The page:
On Sun, Feb 10, 2013 at 5:48 PM, Stefan Behnel firstname.lastname@example.org wrote:
However, it's hard to say if this "new way of doing it" doesn't come with its own can of worms. For example, would cooperative calls to "__init_class__" work if a superclass already defines it? Do implementors have to remember that? And is it clear how this should be done, e.g. what should normally go first, my own code or the superclass call? Supporting cooperative __init_class__() calls properly might actually be a good thing. Currently, there's only one metaclass, plus a sequence of decorators, which makes the setup rather static and sometimes tedious for subclasses that need to do certain things by themselves, but in addition to what happens already.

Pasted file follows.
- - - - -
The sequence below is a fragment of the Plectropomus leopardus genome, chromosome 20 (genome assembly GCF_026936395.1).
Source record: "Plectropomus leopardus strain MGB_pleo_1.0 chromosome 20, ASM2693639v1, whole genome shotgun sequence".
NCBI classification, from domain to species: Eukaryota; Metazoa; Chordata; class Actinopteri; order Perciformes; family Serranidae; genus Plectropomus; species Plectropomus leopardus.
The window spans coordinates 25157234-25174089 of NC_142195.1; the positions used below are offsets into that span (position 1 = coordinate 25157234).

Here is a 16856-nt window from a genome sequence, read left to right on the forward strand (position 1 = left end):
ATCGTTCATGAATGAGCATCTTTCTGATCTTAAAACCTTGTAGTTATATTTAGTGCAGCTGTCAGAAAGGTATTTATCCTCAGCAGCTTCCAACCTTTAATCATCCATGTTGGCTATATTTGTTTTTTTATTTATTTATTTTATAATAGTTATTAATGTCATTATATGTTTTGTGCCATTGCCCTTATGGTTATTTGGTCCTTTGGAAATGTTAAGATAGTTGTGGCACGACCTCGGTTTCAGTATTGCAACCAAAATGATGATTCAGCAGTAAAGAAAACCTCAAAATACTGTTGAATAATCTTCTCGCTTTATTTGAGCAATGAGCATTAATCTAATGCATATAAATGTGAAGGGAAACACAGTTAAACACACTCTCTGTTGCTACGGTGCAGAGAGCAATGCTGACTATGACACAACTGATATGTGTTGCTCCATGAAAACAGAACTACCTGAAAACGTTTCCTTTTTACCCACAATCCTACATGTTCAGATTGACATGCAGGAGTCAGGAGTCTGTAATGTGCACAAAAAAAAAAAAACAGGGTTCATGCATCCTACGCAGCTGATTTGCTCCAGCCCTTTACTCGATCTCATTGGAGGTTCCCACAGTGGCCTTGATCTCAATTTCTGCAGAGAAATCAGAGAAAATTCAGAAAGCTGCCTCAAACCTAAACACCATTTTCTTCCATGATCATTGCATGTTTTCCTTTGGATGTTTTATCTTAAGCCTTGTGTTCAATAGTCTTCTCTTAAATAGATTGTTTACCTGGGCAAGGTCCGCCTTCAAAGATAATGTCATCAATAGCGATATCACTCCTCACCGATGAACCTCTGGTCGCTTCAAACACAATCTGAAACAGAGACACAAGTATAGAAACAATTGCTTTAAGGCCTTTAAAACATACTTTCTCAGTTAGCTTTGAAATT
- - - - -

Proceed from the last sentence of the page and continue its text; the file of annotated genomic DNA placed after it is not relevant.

Cooperative multiple inheritance of __init_class__ would work exactly the same way as it works e.g., for __init__ of any other method (actually it is easier, since as Nick mentioned, the signature is always the same): __init_class__ can simply use the zero argument form of super. There is a simple example in the tests at http://bugs.python.org/issue17044.